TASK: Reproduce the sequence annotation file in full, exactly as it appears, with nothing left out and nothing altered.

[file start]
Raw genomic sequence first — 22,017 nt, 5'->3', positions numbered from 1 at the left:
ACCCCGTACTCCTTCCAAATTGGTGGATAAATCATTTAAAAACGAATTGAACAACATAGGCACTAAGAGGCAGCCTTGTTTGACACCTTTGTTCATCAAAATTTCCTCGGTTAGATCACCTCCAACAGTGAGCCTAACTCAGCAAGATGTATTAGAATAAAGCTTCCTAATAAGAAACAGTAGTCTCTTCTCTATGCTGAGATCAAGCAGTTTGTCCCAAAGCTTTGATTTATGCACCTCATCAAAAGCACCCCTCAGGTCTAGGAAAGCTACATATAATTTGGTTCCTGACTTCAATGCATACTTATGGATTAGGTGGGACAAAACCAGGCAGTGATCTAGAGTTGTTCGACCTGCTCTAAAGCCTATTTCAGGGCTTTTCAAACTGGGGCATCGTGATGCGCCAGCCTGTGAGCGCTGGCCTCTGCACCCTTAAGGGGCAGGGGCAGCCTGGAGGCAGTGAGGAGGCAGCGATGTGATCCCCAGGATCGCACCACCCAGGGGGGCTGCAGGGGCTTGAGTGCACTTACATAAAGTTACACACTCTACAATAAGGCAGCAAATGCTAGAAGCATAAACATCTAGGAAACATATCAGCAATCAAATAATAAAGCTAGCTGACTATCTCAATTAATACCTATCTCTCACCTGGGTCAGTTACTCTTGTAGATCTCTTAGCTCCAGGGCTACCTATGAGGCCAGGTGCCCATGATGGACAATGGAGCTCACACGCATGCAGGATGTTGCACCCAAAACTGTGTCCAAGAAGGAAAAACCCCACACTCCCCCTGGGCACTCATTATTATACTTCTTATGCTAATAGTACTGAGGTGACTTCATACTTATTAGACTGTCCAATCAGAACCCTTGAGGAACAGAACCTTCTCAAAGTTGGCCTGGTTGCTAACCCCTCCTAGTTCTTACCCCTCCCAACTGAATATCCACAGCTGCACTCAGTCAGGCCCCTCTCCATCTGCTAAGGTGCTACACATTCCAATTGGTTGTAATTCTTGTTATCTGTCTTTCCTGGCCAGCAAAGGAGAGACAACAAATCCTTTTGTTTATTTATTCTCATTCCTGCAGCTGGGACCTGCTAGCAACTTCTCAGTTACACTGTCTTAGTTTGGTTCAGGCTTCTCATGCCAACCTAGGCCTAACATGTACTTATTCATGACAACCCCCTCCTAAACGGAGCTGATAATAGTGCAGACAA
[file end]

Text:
Raw genomic sequence first — 22,017 nt, 5'->3', positions numbered from 1 at the left:
ACCCCGTACTCCTTCCAAATTGGTGGATAAATCATTTAAAAACGAATTGAACAACATAGGCACTAAGAGGCAGCCTTGTTTGACACCTTTGTTCATCAAAATTTCCTCGGTTAGATCACCTCCAACAGTGAGCCTAACTCAGCAAGATGTATTAGAATAAAGCTTCCTAATAAGAAACAGTAGTCTCTTCTCTATGCTGAGATCAAGCAGTTTGTCCCAAAGCTTTGATTTATGCACCTCATCAAAAGCACCCCTCAGGTCTAGGAAAGCTACATATAATTTGGTTCCTGACTTCAATGCATACTTATGGATTAGGTGGGACAAAACCAGGCAGTGATCTAGAGTTGTTCGACCTGCTCTAAAGCCTATTTCAGGGCTTTTCAAACTGGGGCATCGTGATGCGCCAGCCTGTGAGCGCTGGCCTCTGCACCCTTAAGGGGCAGGGGCAGCCTGGAGGCAGTGAGGAGGCAGCGATGTGATCCCCAGGATCGCACCACCCAGGGGGGCTGCAGGGGCTTGAGTGCACTTACATAAAGTTACACACTCTACAATAAGGCAGCAAATGCTAGAAGCATAAACATCTAGGAAACATATCAGCAATCAAATAATAAAGCTAGCTGACTATCTCAATTAATACCTATCTCTCACCTGGGTCAGTTACTCTTGTAGATCTCTTAGCTCCAGGGCTACCTATGAGGCCAGGTGCCCATGATGGACAATGGAGCTCACACGCATGCAGGATGTTGCACCCAAAACTGTGTCCAAGAAGGAAAAACCCCACACTCCCCCTGGGCACTCATTATTATACTTCTTATGCTAATAGTACTGAGGTGACTTCATACTTATTAGACTGTCCAATCAGAACCCTTGAGGAACAGAACCTTCTCAAAGTTGGCCTGGTTGCTAACCCCTCCTAGTTCTTACCCCTCCCAACTGAATATCCACAGCTGCACTCAGTCAGGCCCCTCTCCATCTGCTAAGGTGCTACACATTCCAATTGGTTGTAATTCTTGTTATCTGTCTTTCCTGGCCAGCAAAGGAGAGACAACAAATCCTTTTGTTTATTTATTCTCATTCCTGCAGCTGGGACCTGCTAGCAACTTCTCAGTTACACTGTCTTAGTTTGGTTCAGGCTTCTCATGCCAACCTAGGCCTAACATGTACTTATTCATGACAACCCCCTCCTAAACGGAGCTGATAATAGTGCAGACAA